The markets were going strong last week, buoyed by hopes that concerns over a slowing economy would be the catalyst for the Federal Reserve to back off raising rates. In case you haven’t noticed, equity markets really hate higher interest rates, especially the tech stocks. Higher rates are a direct competitor to equities; they make doing business more expensive and result in lower profits for companies that borrow — and tech companies borrow a lot.
When rates were at zero, there seemed to be no other choice but to invest in stocks, since you were likely getting solid returns and dividends with little volatility. Now rates are on the rise and what seemed unthinkable a few years ago is reality. Locking in 3% and avoiding a tumultuous market now seems like a good idea to some investors.
Which brings us to last week’s markets. The adage is “Don’t fight the Fed,” or you might say, “Don’t fight the Fed when it’s raising rates.” That’s what the stock market was doing last week. The assumption was that bad news was good news (more in the next section), in the sense that the Fed will change its posture on rates and blink because the economy is weakening and all the recession warning signs are flashing. Sure, the Fed might blink, but other things can happen, too — and the markets were in no mood to consider that last week.
We continue to see yield curve inversions. Not every inversion results in a recession, but an inversion preceded every recession. The Fed minutes from its most recent meeting were released last week and reiterated that the Fed is poised to aggressively raise rates to combat inflation. With low unemployment and inflation at 40-year highs, it’s hard to understand why the markets would consider a deceleration in the economy an appropriate reason for the Fed to slow its rate increases. The Fed clearly wants to slow the economy and will not stop until inflation comes down. We may start to see that happen this week when Consumer Price Index (CPI) and Producer Price Index (PPI) numbers for June are released, but it needs to be a trend. So it may take several months to see overall improvement on that front. By then the Fed could have moved another 150 basis points (75 in July and 50-75 in September), so markets could be unpleasantly surprised by then.
In the meantime, we’re in a short-term bear market rally, because markets were tired of losing and decided enough is enough. Lower volumes and higher volatility are standard in the summer months, especially when most experienced Wall Street traders are taking vacations. The most recent rally could be another head fake from the markets, as there are a multitude of headwinds that could send us scurrying for cover before we can expect any change in the Fed’s rate-raising stance.
The Biden administration keeps citing strong job growth as a measure of economic health and saying the economy is strong. But here’s where we are: First-quarter Gross Domestic Product (GDP) was finalized at -1.6%. The Atlanta Fed initially forecast +0.09% GDP growth for the second quarter, then revised the estimate to 0.00% and is now forecasting -1.2%. We should see the initial print of second-quarter GDP on July 28, and my guess is it won’t be pretty. If that guess bears out, it will mark two consecutive quarters of GDP contraction and we’ll officially be in a recession.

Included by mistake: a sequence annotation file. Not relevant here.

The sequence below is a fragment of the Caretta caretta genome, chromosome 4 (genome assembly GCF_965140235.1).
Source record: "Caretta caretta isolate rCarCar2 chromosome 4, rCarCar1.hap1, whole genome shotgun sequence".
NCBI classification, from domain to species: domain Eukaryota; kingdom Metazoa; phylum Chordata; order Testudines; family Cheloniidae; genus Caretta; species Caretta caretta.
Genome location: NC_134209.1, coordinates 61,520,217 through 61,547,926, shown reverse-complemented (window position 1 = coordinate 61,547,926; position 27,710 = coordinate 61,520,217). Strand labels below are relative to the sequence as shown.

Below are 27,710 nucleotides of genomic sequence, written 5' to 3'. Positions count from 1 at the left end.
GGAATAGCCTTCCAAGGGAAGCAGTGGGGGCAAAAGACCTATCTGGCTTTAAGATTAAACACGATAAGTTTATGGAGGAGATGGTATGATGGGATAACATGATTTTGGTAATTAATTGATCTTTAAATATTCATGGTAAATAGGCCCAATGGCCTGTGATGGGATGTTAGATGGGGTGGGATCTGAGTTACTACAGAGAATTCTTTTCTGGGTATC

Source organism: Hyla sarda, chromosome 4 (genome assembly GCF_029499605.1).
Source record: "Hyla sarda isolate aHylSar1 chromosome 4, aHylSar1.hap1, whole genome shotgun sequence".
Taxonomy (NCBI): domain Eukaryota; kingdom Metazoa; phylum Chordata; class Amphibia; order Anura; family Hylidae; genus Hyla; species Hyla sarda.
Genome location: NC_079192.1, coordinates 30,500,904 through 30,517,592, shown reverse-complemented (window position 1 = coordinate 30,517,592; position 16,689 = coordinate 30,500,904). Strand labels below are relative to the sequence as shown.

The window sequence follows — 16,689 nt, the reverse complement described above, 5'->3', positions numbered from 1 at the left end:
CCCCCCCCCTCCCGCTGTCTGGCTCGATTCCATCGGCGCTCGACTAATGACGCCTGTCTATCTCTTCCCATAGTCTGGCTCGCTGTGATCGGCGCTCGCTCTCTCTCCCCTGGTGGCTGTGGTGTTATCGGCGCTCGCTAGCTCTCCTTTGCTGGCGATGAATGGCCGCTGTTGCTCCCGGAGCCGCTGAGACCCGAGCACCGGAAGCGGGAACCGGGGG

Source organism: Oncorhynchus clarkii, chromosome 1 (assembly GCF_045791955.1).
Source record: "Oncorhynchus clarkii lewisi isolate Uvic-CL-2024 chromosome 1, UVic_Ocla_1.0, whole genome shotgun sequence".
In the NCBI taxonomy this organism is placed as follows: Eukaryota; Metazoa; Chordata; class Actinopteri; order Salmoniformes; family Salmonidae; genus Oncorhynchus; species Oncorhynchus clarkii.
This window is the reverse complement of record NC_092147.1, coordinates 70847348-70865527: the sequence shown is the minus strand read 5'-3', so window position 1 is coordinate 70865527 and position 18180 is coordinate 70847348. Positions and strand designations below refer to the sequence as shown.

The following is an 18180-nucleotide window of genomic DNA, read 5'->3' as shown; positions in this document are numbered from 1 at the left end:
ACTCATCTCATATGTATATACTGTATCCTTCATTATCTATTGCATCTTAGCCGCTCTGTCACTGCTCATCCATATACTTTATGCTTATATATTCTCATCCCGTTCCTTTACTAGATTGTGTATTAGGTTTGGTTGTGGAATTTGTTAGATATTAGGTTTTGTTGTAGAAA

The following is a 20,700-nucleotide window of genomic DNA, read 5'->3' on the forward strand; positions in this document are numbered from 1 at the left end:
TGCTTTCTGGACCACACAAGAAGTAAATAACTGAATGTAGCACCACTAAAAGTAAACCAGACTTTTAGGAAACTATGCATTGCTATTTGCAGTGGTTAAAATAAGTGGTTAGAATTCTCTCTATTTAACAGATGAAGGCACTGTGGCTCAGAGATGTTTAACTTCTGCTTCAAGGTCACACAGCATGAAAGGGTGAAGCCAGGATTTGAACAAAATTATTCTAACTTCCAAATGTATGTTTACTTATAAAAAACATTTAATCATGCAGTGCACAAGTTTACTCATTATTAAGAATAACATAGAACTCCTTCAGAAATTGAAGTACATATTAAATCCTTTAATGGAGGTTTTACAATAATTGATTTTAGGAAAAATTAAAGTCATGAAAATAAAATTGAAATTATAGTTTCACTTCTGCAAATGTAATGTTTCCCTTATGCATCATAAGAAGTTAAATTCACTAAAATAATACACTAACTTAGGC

It’s really no surprise: Inflation is at 40-year highs. Gas prices dropped slightly but are still painfully high. Consumer sentiment is at rock bottom, and wage growth continues to trail inflation, which means people aren’t keeping up with price increases. Mortgage applications have dropped. Does that sound like a strong economy? The jobs being “created” are barely back to pre-pandemic employment levels, and that’s not counting the job creation we could have had without the pandemic. These are jobs that were lost during the shutdown and are being filled because people have run out of savings and now have to go back to work.
We still have twice as many openings (11.3 million) as we have people to fill them, so there’s a built-in bias to claim jobs are being created. The totality of the situation needs to be considered, not just one data point. Sure, you can claim jobs are being created, but what about all the other concerns afflicting the economy? If the administration doesn’t take the economic conditions seriously and acknowledge the issue — while counting on the Fed to do this alone — it could put us on a course to experience a worse recession than we otherwise might have had.
Coming This Week
June inflation readings are on tap this week. We’ll see CPI on Wednesday, which was 8.6% in May and will likely remain at those levels because we were still hitting record gas prices well past mid-June. PPI numbers will be released on Thursday. Any meaningful declines in either number will be welcomed by markets and stoke more hopes that the Fed will ease on raising rates.
The Atlanta Fed will release its Business Inflation Expectations right after the CPI release. If CPI is bad and the follow-up from the Atlanta Fed is bad as well, it could accelerate negativity.
Other data this week includes mortgage applications on Wednesday plus consumer sentiment and retail sales on Friday.
Fed members will be speaking all week. Any slip of the lip could worry markets.